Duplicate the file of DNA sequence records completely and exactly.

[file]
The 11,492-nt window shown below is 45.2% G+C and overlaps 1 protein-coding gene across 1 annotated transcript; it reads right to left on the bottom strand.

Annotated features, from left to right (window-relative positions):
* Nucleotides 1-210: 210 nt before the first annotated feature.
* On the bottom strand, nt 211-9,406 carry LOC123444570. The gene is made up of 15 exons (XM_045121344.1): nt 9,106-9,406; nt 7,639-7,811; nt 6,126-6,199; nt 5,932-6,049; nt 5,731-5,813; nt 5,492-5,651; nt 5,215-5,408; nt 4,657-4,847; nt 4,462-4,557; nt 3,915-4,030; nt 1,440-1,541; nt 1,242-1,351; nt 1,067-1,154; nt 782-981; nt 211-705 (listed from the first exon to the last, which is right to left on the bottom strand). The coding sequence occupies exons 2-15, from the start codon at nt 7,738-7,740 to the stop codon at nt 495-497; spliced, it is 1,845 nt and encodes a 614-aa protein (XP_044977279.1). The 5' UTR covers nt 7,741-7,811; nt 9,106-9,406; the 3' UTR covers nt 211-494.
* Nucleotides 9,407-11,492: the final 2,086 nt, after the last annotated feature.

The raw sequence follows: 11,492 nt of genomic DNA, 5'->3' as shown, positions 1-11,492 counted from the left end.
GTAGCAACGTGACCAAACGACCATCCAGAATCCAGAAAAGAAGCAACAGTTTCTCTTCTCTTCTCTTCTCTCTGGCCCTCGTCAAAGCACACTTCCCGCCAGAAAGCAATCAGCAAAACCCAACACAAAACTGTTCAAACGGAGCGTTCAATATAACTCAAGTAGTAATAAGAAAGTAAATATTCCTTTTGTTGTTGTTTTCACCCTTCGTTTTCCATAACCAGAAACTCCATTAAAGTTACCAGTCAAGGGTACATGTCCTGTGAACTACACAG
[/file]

The 11,492-nt window shown below is 45.2% G+C and overlaps 1 protein-coding gene across 1 annotated transcript; it reads right to left on the bottom strand.

Annotated features, from left to right (window-relative positions):
* Nucleotides 1-210: 210 nt before the first annotated feature.
* On the bottom strand, nt 211-9,406 carry LOC123444570. The gene is made up of 15 exons (XM_045121344.1): nt 9,106-9,406; nt 7,639-7,811; nt 6,126-6,199; nt 5,932-6,049; nt 5,731-5,813; nt 5,492-5,651; nt 5,215-5,408; nt 4,657-4,847; nt 4,462-4,557; nt 3,915-4,030; nt 1,440-1,541; nt 1,242-1,351; nt 1,067-1,154; nt 782-981; nt 211-705 (listed from the first exon to the last, which is right to left on the bottom strand). The coding sequence occupies exons 2-15, from the start codon at nt 7,738-7,740 to the stop codon at nt 495-497; spliced, it is 1,845 nt and encodes a 614-aa protein (XP_044977279.1). The 5' UTR covers nt 7,741-7,811; nt 9,106-9,406; the 3' UTR covers nt 211-494.
* Nucleotides 9,407-11,492: the final 2,086 nt, after the last annotated feature.

The raw sequence follows: 11,492 nt of genomic DNA, 5'->3' as shown, positions 1-11,492 counted from the left end.
GTAGCAACGTGACCAAACGACCATCCAGAATCCAGAAAAGAAGCAACAGTTTCTCTTCTCTTCTCTTCTCTCTGGCCCTCGTCAAAGCACACTTCCCGCCAGAAAGCAATCAGCAAAACCCAACACAAAACTGTTCAAACGGAGCGTTCAATATAACTCAAGTAGTAATAAGAAAGTAAATATTCCTTTTGTTGTTGTTTTCACCCTTCGTTTTCCATAACCAGAAACTCCATTAAAGTTACCAGTCAAGGGTACATGTCCTGTGAACTACACAG